Discover the lesser known facts about Lucknow's Safed Baradari!
The Safed Baradari of Lucknow is primarily known for its architectural beauty showcasing fine craftsmanship from medieval India. This monumental wonder of the Mughal architecture is the most well preserved and maintained site which is open to public gatherings and events. However, the purpose of the hall today, stands in stark contradiction to what it was meant for.
Here's a list of some unknown facts about Lucknow's Safed Baradari:
Safed Baradari was built by the Nawab of Awadh in 1854. This white marbled Imambara was initially used as a sacred mourning hall for remembering the martyrdom of Hazrat Hussain and his followers at Karbala.
Qasr-ul-Aza was the sacred hall for mourning. The prayer meets were usually held on a very large scale where people carried banners in remembrance and respect. These meetings were called majilis and were presided over by a pastor who was seated on a raised platform.
The popular name Safed Baradari comes from the architectural construct of this structure. The Urdu words of Bara which means 12 and Dari which means doors, combine to forms the name Baradari which translates to- a structure with 12 doors. Safed is used for colour white in Hindi and Urdu and simply stands for the white marble making.
A Nawabi Prototype
Safed Baradari is a testament of the typical Nawabi architecture and consists of a closed gazebo with arched doorways and a block structure. The 12 doors of the monument are divided to pave 3 entries on each side. This design is so basic and primary, that it can be found just anywhere, from parks and forts to secret chambers!
Architecture and Design
The East entrance of the monument is the primary route into the foyer. Right across the foyer, is a large roof with engraved marble railings and borders. Like many Nawabi structures, this too has Octagonal towers on the top corners and is characterised by archways, twin-columned windows and beautiful chandeliers.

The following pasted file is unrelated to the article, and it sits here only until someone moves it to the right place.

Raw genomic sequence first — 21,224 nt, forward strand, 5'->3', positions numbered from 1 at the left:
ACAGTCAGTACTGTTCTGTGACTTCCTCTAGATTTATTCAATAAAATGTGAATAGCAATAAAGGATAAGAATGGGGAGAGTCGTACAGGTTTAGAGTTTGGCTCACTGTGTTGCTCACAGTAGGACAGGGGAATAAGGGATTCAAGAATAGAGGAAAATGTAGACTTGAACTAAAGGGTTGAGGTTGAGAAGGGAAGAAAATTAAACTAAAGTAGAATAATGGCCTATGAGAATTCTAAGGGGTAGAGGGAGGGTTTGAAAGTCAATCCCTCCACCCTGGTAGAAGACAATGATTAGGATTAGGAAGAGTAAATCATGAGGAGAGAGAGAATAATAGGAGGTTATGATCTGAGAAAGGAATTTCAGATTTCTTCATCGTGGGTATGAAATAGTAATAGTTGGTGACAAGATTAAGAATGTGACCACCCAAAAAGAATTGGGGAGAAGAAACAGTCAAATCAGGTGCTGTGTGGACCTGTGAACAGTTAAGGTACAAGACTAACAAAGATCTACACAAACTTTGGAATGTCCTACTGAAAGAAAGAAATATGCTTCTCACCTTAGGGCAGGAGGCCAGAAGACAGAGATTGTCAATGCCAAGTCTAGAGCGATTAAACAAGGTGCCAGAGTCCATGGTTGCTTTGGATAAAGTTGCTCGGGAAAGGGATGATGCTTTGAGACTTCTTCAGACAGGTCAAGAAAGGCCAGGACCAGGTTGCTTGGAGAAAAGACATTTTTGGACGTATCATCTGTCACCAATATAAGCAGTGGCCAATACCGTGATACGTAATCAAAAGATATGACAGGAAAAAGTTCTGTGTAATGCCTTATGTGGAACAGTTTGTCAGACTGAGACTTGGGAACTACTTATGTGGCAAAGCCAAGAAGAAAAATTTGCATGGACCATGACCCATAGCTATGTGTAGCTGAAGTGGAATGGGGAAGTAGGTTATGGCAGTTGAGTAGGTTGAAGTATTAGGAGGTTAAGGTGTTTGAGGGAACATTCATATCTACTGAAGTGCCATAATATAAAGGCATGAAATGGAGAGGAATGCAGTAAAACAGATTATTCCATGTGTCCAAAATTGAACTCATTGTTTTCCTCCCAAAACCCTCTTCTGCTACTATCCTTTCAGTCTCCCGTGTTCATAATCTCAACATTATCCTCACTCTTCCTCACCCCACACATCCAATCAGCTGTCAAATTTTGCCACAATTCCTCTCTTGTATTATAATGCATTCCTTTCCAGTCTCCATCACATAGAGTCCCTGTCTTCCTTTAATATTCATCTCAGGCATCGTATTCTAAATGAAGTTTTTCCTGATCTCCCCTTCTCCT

Role in Revolt of 1857
The building of Safed Baradari was not harmed during the fall of Lucknow in the Uprising of 1857. This hall was used by freedom fighters as a political and strategic meet-house. All military planning against the British were conducted from this safe-house. The Begum of Awadh, Begum Hazrat Mahal used this as a refuge for herself, her children and the military troops.
After the revolt of 1857, this monument was used by the British to listen to the petitions and claims of the exiled Nawab's nobles, officers and relatives.
Another drastic change came for the Baradari in 1923 when it was handed to the Talugdars of Oudh, known as Anjuman-e-Hind Awadh. This handover was a symbol of submission to the British Raj. It was later renamed to 'The British India Association of Awadh' and the monument continues to be a part of this.
The foyer of the Baradari holds two marble statues of Maharaja Man Singh and Digvijay Singh of Balrampur, founders of the Anjuman.
The splendour of this monument has been like a magnet to many tourists and film-makers across the globe. You might have seen this beautiful structure as backdrop in Bollywood movies like Umrao Jaan, Junoon, Gaddar, Tanu weds Manu and many more!
Follow Knocksense Lucknow on Instagram to know more such interesting, quirky and historic facts about the city and its wonders!